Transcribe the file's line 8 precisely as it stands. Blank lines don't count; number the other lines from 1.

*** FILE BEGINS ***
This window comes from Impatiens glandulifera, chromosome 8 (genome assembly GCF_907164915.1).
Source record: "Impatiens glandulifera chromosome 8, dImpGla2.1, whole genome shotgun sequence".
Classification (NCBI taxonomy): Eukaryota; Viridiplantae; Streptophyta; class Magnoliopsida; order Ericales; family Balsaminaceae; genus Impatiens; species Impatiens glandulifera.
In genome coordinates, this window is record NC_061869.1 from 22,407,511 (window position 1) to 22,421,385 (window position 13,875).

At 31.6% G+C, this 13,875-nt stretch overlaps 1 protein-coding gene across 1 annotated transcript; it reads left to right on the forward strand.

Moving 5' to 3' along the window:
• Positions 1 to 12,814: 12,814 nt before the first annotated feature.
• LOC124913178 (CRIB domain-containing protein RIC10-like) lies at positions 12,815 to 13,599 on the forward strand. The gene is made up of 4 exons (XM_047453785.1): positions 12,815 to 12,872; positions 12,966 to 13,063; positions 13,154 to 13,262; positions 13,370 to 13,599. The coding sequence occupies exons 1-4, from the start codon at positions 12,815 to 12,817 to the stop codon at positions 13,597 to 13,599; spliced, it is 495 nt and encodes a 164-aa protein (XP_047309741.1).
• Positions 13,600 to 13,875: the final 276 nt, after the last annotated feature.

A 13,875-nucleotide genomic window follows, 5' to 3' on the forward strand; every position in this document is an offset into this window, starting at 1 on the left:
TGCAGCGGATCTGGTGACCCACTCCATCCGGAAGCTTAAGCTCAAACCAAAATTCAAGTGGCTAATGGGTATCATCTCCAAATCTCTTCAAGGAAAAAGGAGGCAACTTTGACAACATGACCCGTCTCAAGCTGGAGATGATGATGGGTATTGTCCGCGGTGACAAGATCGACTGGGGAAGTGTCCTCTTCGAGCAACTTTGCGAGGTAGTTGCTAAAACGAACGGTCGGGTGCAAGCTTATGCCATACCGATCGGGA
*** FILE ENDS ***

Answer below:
• LOC124913178 (CRIB domain-containing protein RIC10-like) lies at positions 12,815 to 13,599 on the forward strand. The gene is made up of 4 exons (XM_047453785.1): positions 12,815 to 12,872; positions 12,966 to 13,063; positions 13,154 to 13,262; positions 13,370 to 13,599. The coding sequence occupies exons 1-4, from the start codon at positions 12,815 to 12,817 to the stop codon at positions 13,597 to 13,599; spliced, it is 495 nt and encodes a 164-aa protein (XP_047309741.1).